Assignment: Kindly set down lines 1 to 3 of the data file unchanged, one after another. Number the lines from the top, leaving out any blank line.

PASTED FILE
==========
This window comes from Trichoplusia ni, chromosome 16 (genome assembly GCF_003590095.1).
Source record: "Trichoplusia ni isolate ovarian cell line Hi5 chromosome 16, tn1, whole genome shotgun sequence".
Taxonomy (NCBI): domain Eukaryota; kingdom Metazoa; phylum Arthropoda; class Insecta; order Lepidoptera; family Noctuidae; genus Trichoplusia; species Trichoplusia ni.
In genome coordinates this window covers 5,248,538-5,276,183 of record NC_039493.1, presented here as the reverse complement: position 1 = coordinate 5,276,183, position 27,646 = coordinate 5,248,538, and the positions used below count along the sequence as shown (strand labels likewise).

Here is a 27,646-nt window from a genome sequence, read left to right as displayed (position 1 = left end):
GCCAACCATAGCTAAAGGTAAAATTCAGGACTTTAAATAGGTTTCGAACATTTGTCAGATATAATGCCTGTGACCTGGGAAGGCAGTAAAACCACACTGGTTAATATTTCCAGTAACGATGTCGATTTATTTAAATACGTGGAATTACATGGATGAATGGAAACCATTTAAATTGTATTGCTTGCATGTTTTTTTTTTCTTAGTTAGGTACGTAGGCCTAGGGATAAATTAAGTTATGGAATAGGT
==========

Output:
This window comes from Trichoplusia ni, chromosome 16 (genome assembly GCF_003590095.1).
Source record: "Trichoplusia ni isolate ovarian cell line Hi5 chromosome 16, tn1, whole genome shotgun sequence".
Taxonomy (NCBI): domain Eukaryota; kingdom Metazoa; phylum Arthropoda; class Insecta; order Lepidoptera; family Noctuidae; genus Trichoplusia; species Trichoplusia ni.